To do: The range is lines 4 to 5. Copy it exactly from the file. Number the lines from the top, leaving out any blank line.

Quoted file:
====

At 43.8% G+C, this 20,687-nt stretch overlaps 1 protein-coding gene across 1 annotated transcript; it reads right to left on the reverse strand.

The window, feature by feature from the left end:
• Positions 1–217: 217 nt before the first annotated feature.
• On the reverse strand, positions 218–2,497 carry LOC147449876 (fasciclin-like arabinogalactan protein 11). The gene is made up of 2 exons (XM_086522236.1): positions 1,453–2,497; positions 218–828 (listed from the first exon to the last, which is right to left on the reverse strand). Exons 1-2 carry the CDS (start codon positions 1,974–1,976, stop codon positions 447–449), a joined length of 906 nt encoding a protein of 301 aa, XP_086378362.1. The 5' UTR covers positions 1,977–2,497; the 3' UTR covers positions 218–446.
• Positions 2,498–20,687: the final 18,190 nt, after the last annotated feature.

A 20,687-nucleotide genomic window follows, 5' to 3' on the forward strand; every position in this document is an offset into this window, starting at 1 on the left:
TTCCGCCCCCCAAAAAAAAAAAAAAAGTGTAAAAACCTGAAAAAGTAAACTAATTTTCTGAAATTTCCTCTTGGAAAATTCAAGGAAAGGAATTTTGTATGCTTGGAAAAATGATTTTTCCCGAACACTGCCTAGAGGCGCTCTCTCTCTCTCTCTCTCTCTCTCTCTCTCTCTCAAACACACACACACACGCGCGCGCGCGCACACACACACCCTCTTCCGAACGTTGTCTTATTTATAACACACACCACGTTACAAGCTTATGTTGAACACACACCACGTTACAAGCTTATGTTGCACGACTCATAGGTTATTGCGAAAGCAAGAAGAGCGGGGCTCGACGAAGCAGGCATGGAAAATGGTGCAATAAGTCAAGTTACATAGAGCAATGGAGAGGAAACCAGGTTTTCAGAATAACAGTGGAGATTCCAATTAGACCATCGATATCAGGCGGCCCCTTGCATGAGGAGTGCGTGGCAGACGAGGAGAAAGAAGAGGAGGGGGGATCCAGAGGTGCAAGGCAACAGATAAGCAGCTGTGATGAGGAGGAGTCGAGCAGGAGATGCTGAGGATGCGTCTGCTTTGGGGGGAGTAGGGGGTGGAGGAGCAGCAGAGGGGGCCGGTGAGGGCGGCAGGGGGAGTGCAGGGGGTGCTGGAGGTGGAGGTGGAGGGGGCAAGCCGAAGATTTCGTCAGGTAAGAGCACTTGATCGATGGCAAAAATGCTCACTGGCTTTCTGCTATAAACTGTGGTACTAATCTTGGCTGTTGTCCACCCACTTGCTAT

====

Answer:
• On the reverse strand, positions 218–2,497 carry LOC147449876 (fasciclin-like arabinogalactan protein 11). The gene is made up of 2 exons (XM_086522236.1): positions 1,453–2,497; positions 218–828 (listed from the first exon to the last, which is right to left on the reverse strand). Exons 1-2 carry the CDS (start codon positions 1,974–1,976, stop codon positions 447–449), a joined length of 906 nt encoding a protein of 301 aa, XP_086378362.1. The 5' UTR covers positions 1,977–2,497; the 3' UTR covers positions 218–446.
• Positions 2,498–20,687: the final 18,190 nt, after the last annotated feature.